Here’s a question for you: Who do you envy? Now ask yourself: Why do you envy them?
And although this is quite an uncomfortable question to ask, it’s actually quite an important one because it can really help you know yourself better. Envy toward something someone else has tells us about something we wish we had. And when we know what that thing is, we can ask ourselves if there’s a way we can have it too.
Envy can show us something that’s missing from our lives, or make clear to us some kind of goal we’d like to reach.
For me, personally, envy is what led me to become a clinical counsellor.
It all took place back in 2004 – I was at my cousin’s wedding in a church basement in Saskatoon Saskatchewan.
Now, at that point in my life I had been working for a community living organization with adults with developmental disabilities. And although I really enjoyed my job, I continuously found myself thinking about what it would be like to become a counselling psychologist. But after researching what I’d need to do to become a therapist I found out that I would have to go back to school and get a Master’s Degree in counselling psychology.
Now that in and of itself didn’t sound too too bad – just 2 more years of schooling. But with a little more digging I found out that before I could even start applying to grad schools (which is quite the process in and of itself) I would have to take 6 prerequisite courses and write a 4 hour standardized exam for which people study several months. Oy.
That 2 years just turned in to at least 4, and I didn’t think I had 4 more years of studying and paper writing in me. So I filed that idea way back in to the archives and decided to just stay where I was until another career option with a less intense and lengthy training process presented itself.
It wasn’t too long after that I found myself at the above mentioned wedding. There I was. Sitting across the table from my cousin’s aunt and uncle from his other side of the family. We’d been having a lovely and light conversation about something or other until I asked them what their 3 children who were absent from the wedding were doing at that point in their lives (I hadn’t seen any of them since we were kids).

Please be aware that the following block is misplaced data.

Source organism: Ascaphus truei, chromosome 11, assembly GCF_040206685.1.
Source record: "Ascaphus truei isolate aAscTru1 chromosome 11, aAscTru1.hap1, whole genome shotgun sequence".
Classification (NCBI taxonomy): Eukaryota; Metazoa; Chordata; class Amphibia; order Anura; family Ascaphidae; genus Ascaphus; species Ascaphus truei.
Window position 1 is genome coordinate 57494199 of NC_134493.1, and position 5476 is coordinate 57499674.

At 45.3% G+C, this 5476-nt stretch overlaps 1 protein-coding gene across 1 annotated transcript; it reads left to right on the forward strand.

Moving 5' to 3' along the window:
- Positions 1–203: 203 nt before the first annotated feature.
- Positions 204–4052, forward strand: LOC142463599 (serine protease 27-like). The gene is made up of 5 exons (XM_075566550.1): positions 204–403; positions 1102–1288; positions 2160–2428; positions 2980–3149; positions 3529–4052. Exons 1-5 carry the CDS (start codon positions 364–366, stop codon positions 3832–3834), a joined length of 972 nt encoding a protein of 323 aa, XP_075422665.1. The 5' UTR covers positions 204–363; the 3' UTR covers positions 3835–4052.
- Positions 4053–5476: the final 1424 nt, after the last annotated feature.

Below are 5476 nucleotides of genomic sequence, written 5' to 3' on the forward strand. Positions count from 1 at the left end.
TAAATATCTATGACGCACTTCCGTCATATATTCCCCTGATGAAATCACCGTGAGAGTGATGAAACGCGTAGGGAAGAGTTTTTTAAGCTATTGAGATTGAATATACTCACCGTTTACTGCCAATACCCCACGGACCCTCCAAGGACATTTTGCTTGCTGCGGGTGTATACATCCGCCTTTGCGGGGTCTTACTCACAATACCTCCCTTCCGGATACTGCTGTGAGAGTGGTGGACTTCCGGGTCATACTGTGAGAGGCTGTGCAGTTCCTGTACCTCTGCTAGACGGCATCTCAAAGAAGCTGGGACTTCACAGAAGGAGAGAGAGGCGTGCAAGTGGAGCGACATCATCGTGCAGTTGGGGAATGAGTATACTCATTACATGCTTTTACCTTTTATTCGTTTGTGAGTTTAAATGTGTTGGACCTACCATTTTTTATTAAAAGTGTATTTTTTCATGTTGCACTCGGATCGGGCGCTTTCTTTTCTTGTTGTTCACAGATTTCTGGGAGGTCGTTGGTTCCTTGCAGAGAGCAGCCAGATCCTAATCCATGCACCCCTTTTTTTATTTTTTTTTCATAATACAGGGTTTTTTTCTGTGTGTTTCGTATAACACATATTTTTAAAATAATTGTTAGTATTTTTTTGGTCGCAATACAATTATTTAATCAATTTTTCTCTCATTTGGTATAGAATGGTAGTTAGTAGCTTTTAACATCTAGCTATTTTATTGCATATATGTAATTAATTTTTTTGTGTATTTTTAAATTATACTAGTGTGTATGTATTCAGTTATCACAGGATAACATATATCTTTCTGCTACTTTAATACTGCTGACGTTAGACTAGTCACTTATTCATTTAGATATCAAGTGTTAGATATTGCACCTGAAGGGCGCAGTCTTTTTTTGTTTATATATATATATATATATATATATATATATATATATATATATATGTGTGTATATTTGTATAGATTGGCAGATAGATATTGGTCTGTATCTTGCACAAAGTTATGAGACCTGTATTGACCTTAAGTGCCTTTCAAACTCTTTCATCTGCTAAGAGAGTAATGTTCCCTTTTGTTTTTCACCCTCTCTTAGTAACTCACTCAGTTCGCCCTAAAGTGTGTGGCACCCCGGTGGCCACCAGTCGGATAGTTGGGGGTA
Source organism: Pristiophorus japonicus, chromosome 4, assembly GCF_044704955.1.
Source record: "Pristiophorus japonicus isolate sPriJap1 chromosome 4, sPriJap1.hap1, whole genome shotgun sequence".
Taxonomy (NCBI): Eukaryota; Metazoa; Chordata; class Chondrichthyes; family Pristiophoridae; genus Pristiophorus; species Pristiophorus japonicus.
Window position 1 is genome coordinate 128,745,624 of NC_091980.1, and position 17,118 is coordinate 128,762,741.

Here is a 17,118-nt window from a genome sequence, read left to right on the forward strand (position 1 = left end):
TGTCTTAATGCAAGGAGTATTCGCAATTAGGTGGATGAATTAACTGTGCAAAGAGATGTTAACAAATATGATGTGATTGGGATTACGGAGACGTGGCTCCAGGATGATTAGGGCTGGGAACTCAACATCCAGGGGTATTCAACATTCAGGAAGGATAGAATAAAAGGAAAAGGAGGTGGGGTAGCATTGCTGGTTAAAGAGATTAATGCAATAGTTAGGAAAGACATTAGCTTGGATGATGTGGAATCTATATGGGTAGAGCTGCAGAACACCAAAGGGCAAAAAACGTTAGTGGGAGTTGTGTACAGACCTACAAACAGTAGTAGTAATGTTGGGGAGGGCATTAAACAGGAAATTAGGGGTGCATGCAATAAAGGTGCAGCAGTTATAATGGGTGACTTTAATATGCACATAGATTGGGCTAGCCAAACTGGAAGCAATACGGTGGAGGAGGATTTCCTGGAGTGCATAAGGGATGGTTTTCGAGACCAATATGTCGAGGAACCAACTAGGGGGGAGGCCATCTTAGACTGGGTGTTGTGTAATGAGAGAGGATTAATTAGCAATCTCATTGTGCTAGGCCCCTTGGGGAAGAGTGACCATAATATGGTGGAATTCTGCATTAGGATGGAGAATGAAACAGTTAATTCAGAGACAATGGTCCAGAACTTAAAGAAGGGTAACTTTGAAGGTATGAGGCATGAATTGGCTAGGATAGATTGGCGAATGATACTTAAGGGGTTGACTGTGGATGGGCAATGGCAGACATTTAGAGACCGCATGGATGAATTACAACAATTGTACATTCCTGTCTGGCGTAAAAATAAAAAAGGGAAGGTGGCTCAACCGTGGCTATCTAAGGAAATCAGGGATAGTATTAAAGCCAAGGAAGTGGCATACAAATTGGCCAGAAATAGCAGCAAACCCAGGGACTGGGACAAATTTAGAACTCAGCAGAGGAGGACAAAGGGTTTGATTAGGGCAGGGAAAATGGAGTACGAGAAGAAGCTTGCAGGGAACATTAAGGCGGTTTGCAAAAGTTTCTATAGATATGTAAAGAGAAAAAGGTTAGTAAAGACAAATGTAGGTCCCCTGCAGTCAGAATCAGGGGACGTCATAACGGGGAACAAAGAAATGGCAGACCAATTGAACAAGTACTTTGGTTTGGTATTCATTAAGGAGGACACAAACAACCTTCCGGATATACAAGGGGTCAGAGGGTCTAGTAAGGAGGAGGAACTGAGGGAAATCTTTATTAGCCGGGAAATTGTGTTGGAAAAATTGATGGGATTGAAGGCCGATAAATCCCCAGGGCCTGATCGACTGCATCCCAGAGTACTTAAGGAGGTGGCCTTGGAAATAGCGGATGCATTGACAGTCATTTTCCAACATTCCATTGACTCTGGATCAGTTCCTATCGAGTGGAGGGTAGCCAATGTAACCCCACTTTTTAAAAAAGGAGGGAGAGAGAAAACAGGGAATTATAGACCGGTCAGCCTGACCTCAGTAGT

They told me that their eldest (who was 2 years younger than me) was in school to become a Chiropractor. What the?!?? That Doe eyed, curly haired, bouncy little Sarah Brennan was in school to become a chiropractor?! I immediately became overwhelmed with envy.
For some reason I was so taken with jealousy toward this particular person who had had the guts to do what she really wanted, and it stirred something deep inside me. So much so that right then and there I told myself: If little Sarah Brennan has the courage and strength to take on a really intense and relatively long training process to get to what she wants, well then so do I.
And from that exact point forward, I never looked back. And I can’t tell you how grateful I am to be doing what I love.
The thing is, we don’t randomly envy people. The people we envy have something we want. And it might not always make sense or be an exact link – I, for one, had no interest in becoming a chiropractor – but we do often envy those who have something that’s within our grasp. And they are usually people who we identify with – who are similar to us some way.
So who do you envy? What do they have that you want? Is it a particular career? Mastery over a specific hobby? A noteworthy understanding of art or music? A great friend group? A sense of adventure that gets them out doing fun outdoor activities on the weekend? It can really be anything.
So take that envy and turn it in to something productive and positive. Transform that envy from making you feel discouraged or jealous into something to motivate and inspire you!
If you really want it, and it’s actually possible, go out and get it. There’s no point in feeling bad about yourself for not having what someone else has. And if you’d rather not do what it takes to get it, you probably don’t want it all that much, so put the envy aside and move on to feeling good.
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